John Hancock Supports Agents With Direct Term Sales

The direct sale of term life insurance has enabled John Hancock Mutual Life Insurance Co. to reach new markets, secure quality leads for its agent-based sales force, and has convinced the insurer to test the approach for variable annuity and long-term-care products.

Marketplace by John Hancock, the direct response arm of the Boston insurer, dropped an approximately 500,000-piece test in the last week of April for its long-term-care insurance. The mailings were targeted to two audiences: potential LTC recipients 65 and over and children of potential recipients age 45-60, derived from lists provided by Hancock's affinity partner Source USA, a subsidiary of credit bureau Trans Union, Chicago.

Long-term care is the most complicated product to be sold through Marketplace and thus will be tested on a small scale over a long period, according to the company. Hancock has developed the LTC campaign and all of its Marketplace efforts in conjunction with the agency Ingalls One to One Marketing, Boston.

“We need to a get a sense of cycle time to see how long it takes people to make the purchase,” said One to One vice president Terri Hayes.

Each piece contains a letter customized to the age of the recipient, a quiz on long-term care and information on requesting an application or more material. Consumers can call a toll-free number to speak with a licensed Hancock agent, mail in a reply card or set up a meeting with an agent in their area. The Web ( is an added option for information or purchasing Hancock's term and annuity products.

Giving consumers choices and control over how they want to buy insurance was the goal when Hancock launched its Marketplace operation in 1997. Marketplace is the newest way Hancock is getting the best prospects into its funnel, explained Diana Scott, vice president of direct/electronic distribution.

“Selling insurance is a long process,” Scott said. “It's not enough to just supply product, you need a whole back end to send people through the funnel.”

The nexus of that back end is the company's agent sales force, which is being deployed in the company's 30-seat call center in Boston and also will staff a New Mexico center scheduled to open in July. Hancock has been selective in choosing which products to pitch directly to consumers to make sure it's not cannibalizing the work of its agents. It also chose to start with its simplest product, term life, to gauge reception of the direct approach.

So far, consumers have taken to the purchase of insurance much like they have self-service investing. Hancock seeks to sell simple products directly and then contact that individual over time with more targeted communications that cross-sell or upsell its more complicated products like whole life or universal life through leads to its agents in the field.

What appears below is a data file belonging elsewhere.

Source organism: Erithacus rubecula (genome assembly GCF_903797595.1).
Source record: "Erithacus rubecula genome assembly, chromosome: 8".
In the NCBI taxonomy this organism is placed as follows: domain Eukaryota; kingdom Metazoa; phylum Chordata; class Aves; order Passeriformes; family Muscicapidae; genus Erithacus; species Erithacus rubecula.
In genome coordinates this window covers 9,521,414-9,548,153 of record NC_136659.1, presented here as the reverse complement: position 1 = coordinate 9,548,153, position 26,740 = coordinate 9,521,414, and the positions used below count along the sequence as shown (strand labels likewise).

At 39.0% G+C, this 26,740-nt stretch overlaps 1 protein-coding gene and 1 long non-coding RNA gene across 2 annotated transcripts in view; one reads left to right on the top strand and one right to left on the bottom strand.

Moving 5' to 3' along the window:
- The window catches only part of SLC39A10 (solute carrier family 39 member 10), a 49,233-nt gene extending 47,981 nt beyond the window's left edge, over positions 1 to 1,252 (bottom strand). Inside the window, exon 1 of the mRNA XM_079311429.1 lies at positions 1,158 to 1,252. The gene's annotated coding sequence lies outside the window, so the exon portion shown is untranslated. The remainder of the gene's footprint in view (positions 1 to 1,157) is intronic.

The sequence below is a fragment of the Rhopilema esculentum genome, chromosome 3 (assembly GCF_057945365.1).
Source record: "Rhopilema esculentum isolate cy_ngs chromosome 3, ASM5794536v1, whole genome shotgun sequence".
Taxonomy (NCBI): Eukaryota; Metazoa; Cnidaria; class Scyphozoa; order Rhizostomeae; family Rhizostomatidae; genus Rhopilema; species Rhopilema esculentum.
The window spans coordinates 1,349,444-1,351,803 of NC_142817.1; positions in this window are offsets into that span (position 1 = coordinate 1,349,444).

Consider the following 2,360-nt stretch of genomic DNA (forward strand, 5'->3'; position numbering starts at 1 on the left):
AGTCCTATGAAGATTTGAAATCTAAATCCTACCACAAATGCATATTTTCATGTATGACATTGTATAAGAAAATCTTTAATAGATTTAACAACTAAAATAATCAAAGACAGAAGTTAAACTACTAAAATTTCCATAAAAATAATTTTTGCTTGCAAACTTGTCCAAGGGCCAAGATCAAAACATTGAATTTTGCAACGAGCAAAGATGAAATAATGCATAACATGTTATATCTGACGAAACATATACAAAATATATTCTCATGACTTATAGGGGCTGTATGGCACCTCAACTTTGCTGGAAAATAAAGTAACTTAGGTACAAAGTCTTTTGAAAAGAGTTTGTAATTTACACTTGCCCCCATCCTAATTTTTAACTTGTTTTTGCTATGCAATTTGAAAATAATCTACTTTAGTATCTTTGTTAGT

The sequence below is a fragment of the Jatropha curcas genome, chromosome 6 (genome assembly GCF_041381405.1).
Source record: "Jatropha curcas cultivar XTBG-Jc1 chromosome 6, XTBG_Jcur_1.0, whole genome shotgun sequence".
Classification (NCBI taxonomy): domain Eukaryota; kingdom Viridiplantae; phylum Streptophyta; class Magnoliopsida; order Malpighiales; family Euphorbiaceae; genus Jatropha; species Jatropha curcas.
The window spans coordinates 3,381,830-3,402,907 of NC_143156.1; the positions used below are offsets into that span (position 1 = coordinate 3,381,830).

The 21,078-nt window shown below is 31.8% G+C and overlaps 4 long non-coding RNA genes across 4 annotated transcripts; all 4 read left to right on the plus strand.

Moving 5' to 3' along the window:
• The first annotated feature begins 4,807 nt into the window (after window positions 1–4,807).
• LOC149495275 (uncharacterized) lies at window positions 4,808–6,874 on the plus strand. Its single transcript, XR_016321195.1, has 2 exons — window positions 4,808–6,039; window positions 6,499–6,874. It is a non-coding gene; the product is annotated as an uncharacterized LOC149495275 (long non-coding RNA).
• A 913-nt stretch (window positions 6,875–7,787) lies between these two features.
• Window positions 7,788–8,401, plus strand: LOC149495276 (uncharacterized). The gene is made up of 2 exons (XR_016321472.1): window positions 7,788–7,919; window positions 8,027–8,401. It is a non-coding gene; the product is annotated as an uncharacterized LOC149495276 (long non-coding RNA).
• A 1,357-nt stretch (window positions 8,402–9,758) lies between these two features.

“We're entering and capturing a market we couldn't before by giving people choices,” Scott said. “Consumers are more sophisticated and better educated. Now they can buy from us rather than sending them to someone else.”

The Marketplace section of the Hancock site, with its portfolio planning and analysis tools, is the centerpiece of a direct sales effort that also leverages direct mail, data mining and DRTV. In 1999, Hancock projects a 1 percent response to its overall direct marketing efforts, a 20 percent application rate from initial responders and a 50 percent conversion rate from applicants who will pay an average premium of $400.

This year, the insurer will send 8 million mail pieces directly to the consumer and 5 million more through affinity partnerships. Those include partnerships with airlines to target their frequent flier customers and with most of the major online quote services to drive traffic to its site. Hancock is also the premier insurance partner for ISP/portal the Microsoft Network and has a partnership with Target Stores.

To mine its database of requesters and convert them into buyers, Marketplace sends a series of three postcards in waves two to three weeks apart. It also uses a PC mouse postcard to drive traffic to its site.

Marketplace will spend $2 million on 60-second DRTV spots targeted to parents, single parents, working mothers and baby boomers. Combinations of simultaneous DRTV and direct mail also are being tested as is the use of WebTV.

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